By Sarah Haas
As a millennial, I’m part of a unique generation gifted with the context of growing up in a pre-tech world while coming-of-age in a global, tech-savvy landscape. As a result, millennials are the last generation to remember life without reliance on technology, and the first generation to intuitively weave it seamlessly into daily life.
However, I’ve come to realize that being able to use tech doesn’t mean I’m any good at creating it.
Why A Website Matters
Growing antsy in my current job last year, I decided to browse other opportunities. Given my varied background and the overcrowded market, I wasn’t sure what I wanted to pursue but I knew I had to sell myself easily and effectively – within about 10 seconds.
I perfected my elevator pitch and made my resume pop, but it wasn’t enough.
I didn’t know how to tell my professional narrative cohesively, and sending multiple attachments via email was time-consuming and ripe with anxiety over whether the larger files ended up in junk mail.
I knew as a brand I had real potential, but I didn’t know how to leverage it.
I needed a website.
Having a website is now not only common, but it’s totally trending as a professional differentiator, even among people who work in fields not traditionally associated with needing one (e.g.: nannies, bakers, yoga teachers, etc.).
With one URL, I could organize my materials, carve out appropriate categories and effortlessly send any potential employers a relevant deep link accordingly.
Visually Defining My Brand
So I did what most of us do – I made myself a free WordPress page.
The plan was to create a one-stop-Sarah-content-shop with a cool domain name, streamlined design, ample white space and gorgeous visuals. I’d use a simple color scheme with easy navigation between my career highlights, volunteer experience, writing samples and visual portfolio. The best part, I rationed, is that it would be free.
I had worked in digital media for years and was a casual consumer of online content since I was a kid in the 1990s. I knew what made a good website, and so I assumed I could easily handle spending a few hours designing one. I didn’t have the cash to spend on hiring a professional, and – true confession — I didn’t want to be incapable of doing what seemed so easy for my peers.
After all, I wasn’t trying to promote my web design skills – I just needed a digital space to highlight what I was trying to promote: Me.
What Is My Time Worth?
It’s a difficult question. Free rarely means easy, but easy usually costs money.
I knew my time was valuable, but I didn’t realize just what it was worth.
After deciding on a platform and selecting a free template, I spent hours trying to master it, swapping it out, then building pages only to find that they refused to look how I wanted. (Sometimes due to code restrictions, and other times thanks to my own amateur skills.)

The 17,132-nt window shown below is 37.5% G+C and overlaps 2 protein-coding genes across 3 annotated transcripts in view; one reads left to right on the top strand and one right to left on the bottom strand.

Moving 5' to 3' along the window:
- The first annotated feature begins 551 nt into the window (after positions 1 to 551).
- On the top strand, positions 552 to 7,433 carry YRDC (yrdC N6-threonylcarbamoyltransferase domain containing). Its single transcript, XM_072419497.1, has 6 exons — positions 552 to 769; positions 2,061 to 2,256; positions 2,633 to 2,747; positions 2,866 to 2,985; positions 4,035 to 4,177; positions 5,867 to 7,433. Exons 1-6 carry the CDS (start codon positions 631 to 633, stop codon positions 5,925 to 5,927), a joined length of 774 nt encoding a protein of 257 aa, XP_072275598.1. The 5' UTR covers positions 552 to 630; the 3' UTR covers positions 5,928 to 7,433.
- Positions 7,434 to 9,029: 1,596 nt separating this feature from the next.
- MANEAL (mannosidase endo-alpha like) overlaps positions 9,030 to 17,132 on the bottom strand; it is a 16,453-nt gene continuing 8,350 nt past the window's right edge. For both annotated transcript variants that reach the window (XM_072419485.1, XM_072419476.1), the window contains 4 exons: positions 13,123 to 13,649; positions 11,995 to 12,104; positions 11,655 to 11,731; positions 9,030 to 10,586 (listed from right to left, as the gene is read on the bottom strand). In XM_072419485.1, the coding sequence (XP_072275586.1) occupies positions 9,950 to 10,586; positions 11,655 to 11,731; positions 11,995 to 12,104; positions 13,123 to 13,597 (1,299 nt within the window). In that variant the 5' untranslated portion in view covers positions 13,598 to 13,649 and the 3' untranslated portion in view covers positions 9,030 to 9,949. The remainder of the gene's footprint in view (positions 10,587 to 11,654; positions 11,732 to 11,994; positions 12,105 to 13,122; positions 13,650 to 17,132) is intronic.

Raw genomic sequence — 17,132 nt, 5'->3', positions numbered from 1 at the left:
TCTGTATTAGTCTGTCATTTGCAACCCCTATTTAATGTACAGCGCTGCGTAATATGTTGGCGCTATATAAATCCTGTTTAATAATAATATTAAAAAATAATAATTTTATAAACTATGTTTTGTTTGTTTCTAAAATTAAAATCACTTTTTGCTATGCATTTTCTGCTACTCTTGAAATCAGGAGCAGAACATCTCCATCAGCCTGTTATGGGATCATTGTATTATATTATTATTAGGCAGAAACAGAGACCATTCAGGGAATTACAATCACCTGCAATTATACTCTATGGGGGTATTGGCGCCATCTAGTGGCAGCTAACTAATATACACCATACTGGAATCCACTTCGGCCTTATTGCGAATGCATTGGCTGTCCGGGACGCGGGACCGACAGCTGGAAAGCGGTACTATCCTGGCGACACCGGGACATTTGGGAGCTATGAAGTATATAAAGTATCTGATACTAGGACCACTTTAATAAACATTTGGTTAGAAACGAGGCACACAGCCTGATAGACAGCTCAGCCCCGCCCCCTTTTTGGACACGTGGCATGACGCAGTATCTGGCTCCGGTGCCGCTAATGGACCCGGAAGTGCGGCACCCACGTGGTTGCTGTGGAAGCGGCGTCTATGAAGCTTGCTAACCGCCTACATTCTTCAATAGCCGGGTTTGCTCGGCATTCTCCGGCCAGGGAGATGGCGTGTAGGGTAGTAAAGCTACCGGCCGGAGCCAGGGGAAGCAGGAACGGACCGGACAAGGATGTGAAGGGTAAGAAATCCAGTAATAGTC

Annoyed, I cut my losses and activated a free trial for a paid platform which promised it would be much easier for me to make the website of my dreams. It wasn’t. And then it charged me.
Eventually I lamented my troubles to a designer friend of mine and naively asked if he could just, “You know, make me one?”
He gave a hearty laugh, and then told me his rates.
Turns out that even with a generous “friends & family” discount, time is still money. As it should be.
Both are valuable, fleeting and necessary investments to get results.
It’s up to me to invest wisely.
I knew I could make a website — in fact, I think I made about four during my trial-and-error efforts – and I knew I understood what a good one should look like.
But after endless hours of trying fruitlessly to create something up-to-par, I still couldn’t make my site resemble what I envisioned. Try as I might, it just didn’t look like I wanted it to, it didn’t work the way I needed it to and it didn’t tell the story in way that supported the whole purpose of its existence in the first place.
So now my website idles disjointed and unfinished. I am depleted – lacking creative gusto, and in need of renewed energy if I ever want to populate the site with actual content.
I was so burned out devoting my time to perfecting my amateur skills as a web designer, coder, information architect and expert HTML color palette-picker that I didn’t have any energy left for what I actually wanted to be my focus: My brand.
Invest Your Time Wisely
Anyone can build a website, even me. However, I want to focus my attention on my brand, not teaching myself how to build the website to promote it.
By hiring a professional designer, I can narrow my focus to creating the best content I can to fill its pages.
I accept that my cash-flow is limited, but so is my time. It’s an investment, and if I’m going to invest in myself, I need a site that’s as extraordinary as the person being promoted.
So before deciding whether to design your own website (which can be quite a fun adventure … or a massive time-suck), just ask this question first: How can I best invest?
She holds a Masters in Media Studies from The School for Public Engagement at The New School in NYC and lives in Seattle with her two dogs, two cats and multiple streaming media subscriptions. She still believes that the truth is out there.